After witnessing a flurry of rare development projects in the run-up to the August elections, residents of Bulawayo’s sprawling high-density suburb of Cowdray Park are now facing the reality of the rest of Zimbabwe’s urban dwellers.
The development starved residents have once again been left alone to contend with poor roads, acute water shortages, long hours without electricity and high food prices after a frenzied few weeks during the election campaign period where they were promised heaven on earth in return for their votes.
Cowdray Park Constituency, which was among the new constituencies created by last year’s controversial delimitation exercise was coveted by Finance and Economic Development Minister Mthuli Ncube, who stood on a Zanu PF ticket.
Ncube, a respected economist and academic who was wooed by President Emmerson Mnangagwa’s post-coup government in 2018 to help resuscitate Zimbabwe’s moribund economy, sunk thousands of United States dollars into various projects to win the hearts and minds of the often neglected residents.
The former African Development Bank vice president hoped to win his first election after he was handpicked by the 81-year-old ruler as one of the non-constituency MPs for the ministerial post.
His critics accused him of brazen vote buying as he only started funding projects such as road rehabilitation, nurse aid training courses, connection of households to the electricity grid, rolling out of free WiFi access points and drilling of boreholes after he was confirmed as the Zanu PF candidate in March this year.
Ncube eventually lost the election to Pashor Sibanda of the opposition Citizens Coalition for Change (CCC) in what was considered to be one of the biggest upsets of the August 23 and 24 polls.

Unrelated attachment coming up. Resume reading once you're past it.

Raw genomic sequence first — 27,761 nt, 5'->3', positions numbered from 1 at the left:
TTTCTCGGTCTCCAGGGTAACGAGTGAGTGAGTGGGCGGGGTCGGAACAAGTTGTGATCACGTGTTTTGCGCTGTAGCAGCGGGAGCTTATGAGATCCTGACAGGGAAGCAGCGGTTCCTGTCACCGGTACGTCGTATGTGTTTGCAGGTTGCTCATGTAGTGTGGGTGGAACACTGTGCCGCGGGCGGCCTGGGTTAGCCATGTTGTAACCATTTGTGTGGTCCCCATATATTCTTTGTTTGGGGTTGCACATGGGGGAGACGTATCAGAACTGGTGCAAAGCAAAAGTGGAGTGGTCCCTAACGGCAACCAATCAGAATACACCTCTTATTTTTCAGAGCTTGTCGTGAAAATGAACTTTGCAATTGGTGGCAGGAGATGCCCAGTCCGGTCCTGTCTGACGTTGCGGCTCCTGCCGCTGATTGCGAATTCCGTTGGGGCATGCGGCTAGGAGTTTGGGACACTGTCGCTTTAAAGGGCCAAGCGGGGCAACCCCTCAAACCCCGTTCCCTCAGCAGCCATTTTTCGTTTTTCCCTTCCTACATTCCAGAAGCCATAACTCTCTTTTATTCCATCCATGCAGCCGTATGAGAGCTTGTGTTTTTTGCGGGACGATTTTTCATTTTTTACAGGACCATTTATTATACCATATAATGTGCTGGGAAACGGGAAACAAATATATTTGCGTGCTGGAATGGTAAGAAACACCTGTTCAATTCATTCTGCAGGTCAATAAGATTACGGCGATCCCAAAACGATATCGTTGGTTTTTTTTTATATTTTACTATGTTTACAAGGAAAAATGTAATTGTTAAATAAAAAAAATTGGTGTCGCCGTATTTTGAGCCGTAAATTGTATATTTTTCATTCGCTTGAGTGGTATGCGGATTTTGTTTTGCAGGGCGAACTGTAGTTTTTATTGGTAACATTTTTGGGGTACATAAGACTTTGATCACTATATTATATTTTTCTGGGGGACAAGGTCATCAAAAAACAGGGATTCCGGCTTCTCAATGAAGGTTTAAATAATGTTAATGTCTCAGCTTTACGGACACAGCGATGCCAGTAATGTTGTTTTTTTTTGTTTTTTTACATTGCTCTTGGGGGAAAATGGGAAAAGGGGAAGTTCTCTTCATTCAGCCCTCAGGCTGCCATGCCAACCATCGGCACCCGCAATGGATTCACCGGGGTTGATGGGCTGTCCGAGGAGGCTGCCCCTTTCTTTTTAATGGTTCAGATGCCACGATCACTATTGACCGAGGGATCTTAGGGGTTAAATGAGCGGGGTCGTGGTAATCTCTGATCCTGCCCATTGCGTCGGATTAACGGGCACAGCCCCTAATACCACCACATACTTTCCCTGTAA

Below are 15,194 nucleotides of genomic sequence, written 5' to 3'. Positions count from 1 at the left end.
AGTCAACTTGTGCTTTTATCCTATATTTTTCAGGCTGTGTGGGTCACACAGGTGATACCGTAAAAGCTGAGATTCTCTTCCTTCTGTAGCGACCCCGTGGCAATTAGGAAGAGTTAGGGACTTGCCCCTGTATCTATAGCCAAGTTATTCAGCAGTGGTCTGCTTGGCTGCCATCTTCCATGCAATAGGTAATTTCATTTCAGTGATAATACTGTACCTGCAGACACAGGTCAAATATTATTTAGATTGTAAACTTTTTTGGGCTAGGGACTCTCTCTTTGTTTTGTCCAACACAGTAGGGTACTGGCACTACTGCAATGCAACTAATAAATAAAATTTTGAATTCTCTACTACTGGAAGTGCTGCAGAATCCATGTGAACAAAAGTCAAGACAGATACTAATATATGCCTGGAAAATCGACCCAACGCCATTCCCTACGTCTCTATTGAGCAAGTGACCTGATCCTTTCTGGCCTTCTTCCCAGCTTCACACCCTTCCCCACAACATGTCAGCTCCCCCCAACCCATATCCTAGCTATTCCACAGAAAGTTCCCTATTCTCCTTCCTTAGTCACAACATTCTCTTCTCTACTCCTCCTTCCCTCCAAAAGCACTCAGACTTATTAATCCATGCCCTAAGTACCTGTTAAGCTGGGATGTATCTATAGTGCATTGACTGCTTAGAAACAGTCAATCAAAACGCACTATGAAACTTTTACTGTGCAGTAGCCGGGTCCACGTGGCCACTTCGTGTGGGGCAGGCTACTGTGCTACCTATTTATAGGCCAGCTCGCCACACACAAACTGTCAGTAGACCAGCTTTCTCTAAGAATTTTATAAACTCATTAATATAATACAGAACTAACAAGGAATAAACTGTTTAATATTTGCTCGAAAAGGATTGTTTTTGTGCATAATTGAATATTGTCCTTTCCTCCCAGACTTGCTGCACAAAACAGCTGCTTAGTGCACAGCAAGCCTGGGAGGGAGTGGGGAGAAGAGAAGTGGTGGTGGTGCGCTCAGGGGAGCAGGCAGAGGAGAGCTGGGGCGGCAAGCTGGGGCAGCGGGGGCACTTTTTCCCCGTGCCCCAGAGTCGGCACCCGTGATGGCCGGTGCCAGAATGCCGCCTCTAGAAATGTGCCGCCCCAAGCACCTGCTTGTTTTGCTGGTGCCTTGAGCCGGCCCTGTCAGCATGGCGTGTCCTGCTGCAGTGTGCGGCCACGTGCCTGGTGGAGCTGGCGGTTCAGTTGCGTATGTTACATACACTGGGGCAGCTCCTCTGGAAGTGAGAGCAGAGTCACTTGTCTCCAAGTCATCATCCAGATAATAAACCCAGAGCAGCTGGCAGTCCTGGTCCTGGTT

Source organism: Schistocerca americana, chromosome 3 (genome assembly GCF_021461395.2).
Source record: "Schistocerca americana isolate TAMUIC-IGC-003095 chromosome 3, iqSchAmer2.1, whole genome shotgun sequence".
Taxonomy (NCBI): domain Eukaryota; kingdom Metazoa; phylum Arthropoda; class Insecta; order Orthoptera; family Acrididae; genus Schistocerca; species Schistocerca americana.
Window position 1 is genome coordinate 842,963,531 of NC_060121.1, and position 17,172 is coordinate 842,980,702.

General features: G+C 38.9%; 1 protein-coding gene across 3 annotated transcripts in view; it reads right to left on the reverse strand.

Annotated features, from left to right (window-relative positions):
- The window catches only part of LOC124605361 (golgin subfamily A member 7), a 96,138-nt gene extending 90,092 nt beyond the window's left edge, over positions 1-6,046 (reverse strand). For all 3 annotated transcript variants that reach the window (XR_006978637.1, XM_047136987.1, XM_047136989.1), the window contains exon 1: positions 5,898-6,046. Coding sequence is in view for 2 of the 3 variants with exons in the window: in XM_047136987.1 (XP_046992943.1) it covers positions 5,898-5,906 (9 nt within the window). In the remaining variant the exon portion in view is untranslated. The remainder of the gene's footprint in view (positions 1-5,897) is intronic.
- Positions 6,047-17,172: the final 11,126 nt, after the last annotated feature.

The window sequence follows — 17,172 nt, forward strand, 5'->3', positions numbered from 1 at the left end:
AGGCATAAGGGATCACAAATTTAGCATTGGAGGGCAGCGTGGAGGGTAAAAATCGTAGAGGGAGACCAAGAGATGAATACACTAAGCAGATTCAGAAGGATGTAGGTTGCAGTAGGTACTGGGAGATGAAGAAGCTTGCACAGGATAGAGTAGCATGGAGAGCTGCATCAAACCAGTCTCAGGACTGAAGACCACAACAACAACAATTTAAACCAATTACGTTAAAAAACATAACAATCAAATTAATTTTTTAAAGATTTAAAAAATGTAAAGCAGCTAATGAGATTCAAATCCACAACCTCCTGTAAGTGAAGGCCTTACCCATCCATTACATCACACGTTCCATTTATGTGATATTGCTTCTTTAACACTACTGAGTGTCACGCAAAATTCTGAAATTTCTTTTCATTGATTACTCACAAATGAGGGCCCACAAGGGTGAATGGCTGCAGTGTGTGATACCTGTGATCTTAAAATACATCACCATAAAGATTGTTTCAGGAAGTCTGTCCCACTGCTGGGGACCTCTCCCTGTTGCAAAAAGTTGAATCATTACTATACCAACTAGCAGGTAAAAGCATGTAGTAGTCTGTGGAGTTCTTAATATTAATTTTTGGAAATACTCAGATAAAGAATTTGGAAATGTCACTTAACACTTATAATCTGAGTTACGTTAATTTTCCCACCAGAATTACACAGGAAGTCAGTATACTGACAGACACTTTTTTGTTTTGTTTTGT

Cowdray Park, however, is now in Zanu PF hands after Sibanda was controversially recalled by self-styled CCC Secretary General Sengezo Tshabangu.
Zanu PF’s Arthur Mujeyi is the new MP for Bulawayo’s largest suburb by population after Tshabangu blocked Sibanda from contesting the December 9 by-elections.
After a pre-election investigation by CITE in partnership with the Information for Development Trust (IDT), a non-profit organisation supporting investigative journalism in Zimbabwe and southern Africa, demonstrated how Ncube enjoyed an unfair advantage over other candidates by using money, a follow-up probe has shown that the picture in the constituency has changed dramatically.
While Cowdray Park residents can still access free WiFi at designated points, the rehabilitation of the badly damaged road network which was initiated by Ncube as part of his campaign has since stopped.
Some of the boreholes that were drilled as part of the minister’s hunt for votes have broken down and Cowdray Park residents, like everyone in the city, are bearing the brunt of Bulawayo’s 120-hour water rationing schedule.
Bulawayo is grappling with a critical shortage of water because its supply dams are failing to cope with demand and the situation has been worsened by frequent power cuts.
Thousands of Cowdray Park residents still have no access to electricity as Ncube is yet to deliver on his promise to supply 38 transformers that will enable the connection of their houses to the grid for the first time.
A Bulawayo United Residents Association official in Cowdray Park said some of the projects initiated by Ncube in the run-up to the elections were at a standstill.